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The sacrotuberous ligament is a ligament of the posterior pelvis that is situated alongside and that runs roughly parallel to the sacrum at the base of the spine. Connecting the sacrum to the ischium bone of the pelvis, it helps to stabilize these bones. Also known as the posterior sacrosciatic ligament, its fibers blend with those of several other tissues, most notably the tendon of the biceps femoris muscle, a major muscle of the hamstrings on the back of the thigh, as well as the fibers of the posterior sacroiliac ligament. The sacrotuberous ligament also is a ligament of the sacroiliac joint, a synovial or movable joint linking the sacrum to either iliac bone of the pelvis.
This ligament, a dense bundle of connective tissue consisting largely of collagen fibers, originates about midway down the back side of the sacrum, a stacked bone at the base of the spine consisting of five fused vertebrae. Contained entirely within the pelvis, the sacrum supports the weight of the spine above and transfers it to the pelvic bones: the ilium to either side of the sacrum, and below the ilium, the ischium, and pubis. The sacrotuberous ligament begins on the sacrum, crosses the medial or inner border of the iliac bone — thus crossing the sacroiliac joint — and attaches to the tuberosity of the ischium bone.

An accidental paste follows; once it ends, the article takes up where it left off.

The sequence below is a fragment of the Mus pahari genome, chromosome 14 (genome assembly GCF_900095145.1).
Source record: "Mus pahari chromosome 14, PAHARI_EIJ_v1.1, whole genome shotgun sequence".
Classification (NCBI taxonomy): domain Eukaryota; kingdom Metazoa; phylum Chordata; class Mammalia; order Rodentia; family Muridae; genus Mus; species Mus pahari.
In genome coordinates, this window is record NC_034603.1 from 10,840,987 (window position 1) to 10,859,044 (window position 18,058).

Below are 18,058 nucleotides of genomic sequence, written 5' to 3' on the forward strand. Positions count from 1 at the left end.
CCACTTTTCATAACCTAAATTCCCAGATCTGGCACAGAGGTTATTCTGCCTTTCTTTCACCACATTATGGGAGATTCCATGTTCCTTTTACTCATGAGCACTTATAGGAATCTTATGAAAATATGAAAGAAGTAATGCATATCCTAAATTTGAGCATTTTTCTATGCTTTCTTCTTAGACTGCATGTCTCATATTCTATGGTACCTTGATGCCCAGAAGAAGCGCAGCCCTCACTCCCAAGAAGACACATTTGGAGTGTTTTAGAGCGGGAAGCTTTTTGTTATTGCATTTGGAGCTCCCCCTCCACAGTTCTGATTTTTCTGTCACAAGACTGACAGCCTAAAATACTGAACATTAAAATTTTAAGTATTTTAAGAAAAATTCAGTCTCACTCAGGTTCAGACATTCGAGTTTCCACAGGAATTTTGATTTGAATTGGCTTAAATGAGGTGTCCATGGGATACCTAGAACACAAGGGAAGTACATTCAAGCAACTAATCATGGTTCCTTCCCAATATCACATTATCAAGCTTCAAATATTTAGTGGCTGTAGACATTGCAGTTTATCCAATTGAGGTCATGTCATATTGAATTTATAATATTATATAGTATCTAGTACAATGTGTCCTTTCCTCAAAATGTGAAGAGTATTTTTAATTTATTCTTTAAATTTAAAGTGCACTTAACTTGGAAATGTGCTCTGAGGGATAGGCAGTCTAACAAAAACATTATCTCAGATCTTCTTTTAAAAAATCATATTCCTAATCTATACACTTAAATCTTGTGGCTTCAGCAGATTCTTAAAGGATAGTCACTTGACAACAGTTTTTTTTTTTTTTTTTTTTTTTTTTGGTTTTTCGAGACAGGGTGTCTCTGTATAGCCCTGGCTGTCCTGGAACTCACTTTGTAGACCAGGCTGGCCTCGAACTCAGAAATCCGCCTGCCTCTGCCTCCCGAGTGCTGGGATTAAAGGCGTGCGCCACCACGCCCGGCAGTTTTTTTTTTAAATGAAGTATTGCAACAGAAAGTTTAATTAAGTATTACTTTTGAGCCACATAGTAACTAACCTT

At the lowest point on the pelvis, the tuberosity of the ischium is a thickened portion of this boomerang-shaped bone. Found where the bone curves in the middle, the tuberosity, one on either side of the pelvis, is often referred to as the body’s “sit bones,” as this is the structure upon which one’s weight is placed when sitting. The sacrotuberous ligament connects to the tuberosity, thus helping to link the sacrum to the pelvis, even though the sacrum does not actually come into contact with any pelvic bone but the ilium.
One of five ligaments holding the sacroiliac (SI) joint together, the sacrotuberous ligament is considered one of two extrinsic ligaments of the joint. This means that it does not cross the joint directly but only indirectly maintains joint integrity. It does have a role to play, however. Along with the other extrinsic ligament of the joint, the sacrospinous ligament, it is responsible for controlling the motion of nutation, or sacral flexion. In other words, it limits how far forward the sacrum, in conjunction with a similar motion of the iliac bones, can flex relative to the ischia below.
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